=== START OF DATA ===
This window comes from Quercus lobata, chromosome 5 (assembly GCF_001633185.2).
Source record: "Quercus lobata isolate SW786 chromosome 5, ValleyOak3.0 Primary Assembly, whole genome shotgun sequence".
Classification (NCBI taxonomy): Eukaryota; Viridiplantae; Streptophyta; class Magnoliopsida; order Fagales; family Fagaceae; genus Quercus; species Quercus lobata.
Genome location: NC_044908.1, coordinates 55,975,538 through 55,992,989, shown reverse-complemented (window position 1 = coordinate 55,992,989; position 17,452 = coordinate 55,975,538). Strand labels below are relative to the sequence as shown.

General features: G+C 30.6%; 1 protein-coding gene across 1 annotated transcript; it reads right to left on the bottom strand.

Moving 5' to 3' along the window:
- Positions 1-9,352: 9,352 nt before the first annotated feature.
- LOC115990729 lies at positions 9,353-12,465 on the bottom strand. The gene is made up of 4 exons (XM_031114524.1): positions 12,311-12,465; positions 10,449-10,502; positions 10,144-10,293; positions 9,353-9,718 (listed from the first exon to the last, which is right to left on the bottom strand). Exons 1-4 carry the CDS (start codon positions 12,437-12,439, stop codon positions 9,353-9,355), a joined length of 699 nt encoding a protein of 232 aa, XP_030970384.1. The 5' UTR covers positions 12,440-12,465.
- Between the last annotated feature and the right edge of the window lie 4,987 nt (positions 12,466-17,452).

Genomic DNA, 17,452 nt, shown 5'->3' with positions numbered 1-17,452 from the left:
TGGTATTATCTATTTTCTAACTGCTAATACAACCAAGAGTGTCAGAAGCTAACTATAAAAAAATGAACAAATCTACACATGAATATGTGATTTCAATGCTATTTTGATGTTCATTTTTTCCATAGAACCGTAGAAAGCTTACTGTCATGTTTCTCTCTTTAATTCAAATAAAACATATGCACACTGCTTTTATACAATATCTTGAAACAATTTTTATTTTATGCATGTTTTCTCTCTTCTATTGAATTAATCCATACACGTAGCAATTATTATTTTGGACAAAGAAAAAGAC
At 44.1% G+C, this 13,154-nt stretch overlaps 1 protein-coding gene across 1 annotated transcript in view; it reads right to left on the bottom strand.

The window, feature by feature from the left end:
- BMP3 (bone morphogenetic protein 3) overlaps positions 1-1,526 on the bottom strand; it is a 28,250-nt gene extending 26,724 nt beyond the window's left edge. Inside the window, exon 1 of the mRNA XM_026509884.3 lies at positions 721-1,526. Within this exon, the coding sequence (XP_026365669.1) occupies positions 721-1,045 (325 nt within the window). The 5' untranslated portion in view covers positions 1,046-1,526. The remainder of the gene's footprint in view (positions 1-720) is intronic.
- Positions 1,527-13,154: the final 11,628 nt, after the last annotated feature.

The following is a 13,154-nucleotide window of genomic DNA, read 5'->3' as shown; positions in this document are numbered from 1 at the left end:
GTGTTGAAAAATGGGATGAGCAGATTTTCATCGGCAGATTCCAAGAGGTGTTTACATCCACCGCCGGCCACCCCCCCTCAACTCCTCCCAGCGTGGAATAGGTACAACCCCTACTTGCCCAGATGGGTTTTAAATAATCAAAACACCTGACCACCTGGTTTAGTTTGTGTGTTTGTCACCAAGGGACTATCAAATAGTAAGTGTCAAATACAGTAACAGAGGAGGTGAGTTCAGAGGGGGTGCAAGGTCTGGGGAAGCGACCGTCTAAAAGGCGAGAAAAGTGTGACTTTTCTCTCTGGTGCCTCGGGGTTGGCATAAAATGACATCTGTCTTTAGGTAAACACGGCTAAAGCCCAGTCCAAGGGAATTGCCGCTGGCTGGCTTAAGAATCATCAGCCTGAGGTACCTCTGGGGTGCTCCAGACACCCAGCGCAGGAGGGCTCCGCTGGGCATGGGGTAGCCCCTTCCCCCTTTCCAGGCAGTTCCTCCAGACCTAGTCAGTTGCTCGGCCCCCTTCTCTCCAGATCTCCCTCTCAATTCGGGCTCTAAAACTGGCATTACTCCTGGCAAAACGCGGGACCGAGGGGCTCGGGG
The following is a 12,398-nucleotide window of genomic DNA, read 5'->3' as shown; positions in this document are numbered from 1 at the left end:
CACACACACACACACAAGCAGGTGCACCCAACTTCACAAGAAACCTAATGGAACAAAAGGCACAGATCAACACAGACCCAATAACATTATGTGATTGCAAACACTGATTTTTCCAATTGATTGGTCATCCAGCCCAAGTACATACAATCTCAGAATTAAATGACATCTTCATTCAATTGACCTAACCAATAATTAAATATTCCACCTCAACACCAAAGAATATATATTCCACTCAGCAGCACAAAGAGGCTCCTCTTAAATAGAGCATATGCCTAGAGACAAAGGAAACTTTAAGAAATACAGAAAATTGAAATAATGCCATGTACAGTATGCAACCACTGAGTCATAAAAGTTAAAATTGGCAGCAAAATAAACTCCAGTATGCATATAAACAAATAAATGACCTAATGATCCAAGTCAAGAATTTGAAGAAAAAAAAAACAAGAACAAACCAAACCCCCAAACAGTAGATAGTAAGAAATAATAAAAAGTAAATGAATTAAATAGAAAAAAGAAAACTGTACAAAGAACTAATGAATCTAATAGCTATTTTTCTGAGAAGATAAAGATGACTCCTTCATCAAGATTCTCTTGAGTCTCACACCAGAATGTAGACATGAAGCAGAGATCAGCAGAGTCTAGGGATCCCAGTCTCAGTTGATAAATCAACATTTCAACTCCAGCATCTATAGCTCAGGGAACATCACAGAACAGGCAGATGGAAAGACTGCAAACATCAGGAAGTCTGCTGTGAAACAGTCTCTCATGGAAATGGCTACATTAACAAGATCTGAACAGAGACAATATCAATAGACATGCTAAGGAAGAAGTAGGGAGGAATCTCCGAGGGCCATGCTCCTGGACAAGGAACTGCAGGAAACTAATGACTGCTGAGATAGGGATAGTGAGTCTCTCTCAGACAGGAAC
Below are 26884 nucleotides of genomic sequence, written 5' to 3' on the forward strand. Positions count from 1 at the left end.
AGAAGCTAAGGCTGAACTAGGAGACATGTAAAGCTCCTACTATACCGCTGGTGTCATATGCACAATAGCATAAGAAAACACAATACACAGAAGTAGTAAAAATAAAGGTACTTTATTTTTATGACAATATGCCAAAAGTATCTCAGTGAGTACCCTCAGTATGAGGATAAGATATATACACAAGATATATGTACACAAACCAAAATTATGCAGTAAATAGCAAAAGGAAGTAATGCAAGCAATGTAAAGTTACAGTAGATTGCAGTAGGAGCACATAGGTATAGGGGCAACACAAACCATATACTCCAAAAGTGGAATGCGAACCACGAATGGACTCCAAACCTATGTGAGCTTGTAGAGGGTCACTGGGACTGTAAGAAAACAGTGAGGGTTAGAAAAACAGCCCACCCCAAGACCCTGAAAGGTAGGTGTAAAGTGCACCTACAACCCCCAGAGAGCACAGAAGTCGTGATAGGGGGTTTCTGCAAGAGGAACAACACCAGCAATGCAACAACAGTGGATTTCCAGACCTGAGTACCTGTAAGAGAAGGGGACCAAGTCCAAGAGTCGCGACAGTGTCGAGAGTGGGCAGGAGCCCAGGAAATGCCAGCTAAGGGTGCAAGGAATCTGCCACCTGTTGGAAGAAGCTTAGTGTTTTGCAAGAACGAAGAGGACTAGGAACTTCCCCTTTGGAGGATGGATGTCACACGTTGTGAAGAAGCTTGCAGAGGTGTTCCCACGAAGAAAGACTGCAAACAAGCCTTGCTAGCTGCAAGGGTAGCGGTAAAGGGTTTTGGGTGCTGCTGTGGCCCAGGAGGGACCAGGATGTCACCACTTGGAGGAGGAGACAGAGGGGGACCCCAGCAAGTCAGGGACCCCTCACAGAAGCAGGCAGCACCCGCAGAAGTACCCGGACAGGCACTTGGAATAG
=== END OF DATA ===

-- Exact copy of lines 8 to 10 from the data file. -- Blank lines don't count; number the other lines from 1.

- LOC115990729 lies at positions 9,353-12,465 on the bottom strand. The gene is made up of 4 exons (XM_031114524.1): positions 12,311-12,465; positions 10,449-10,502; positions 10,144-10,293; positions 9,353-9,718 (listed from the first exon to the last, which is right to left on the bottom strand). Exons 1-4 carry the CDS (start codon positions 12,437-12,439, stop codon positions 9,353-9,355), a joined length of 699 nt encoding a protein of 232 aa, XP_030970384.1. The 5' UTR covers positions 12,440-12,465.
- Between the last annotated feature and the right edge of the window lie 4,987 nt (positions 12,466-17,452).

Genomic DNA, 17,452 nt, shown 5'->3' with positions numbered 1-17,452 from the left: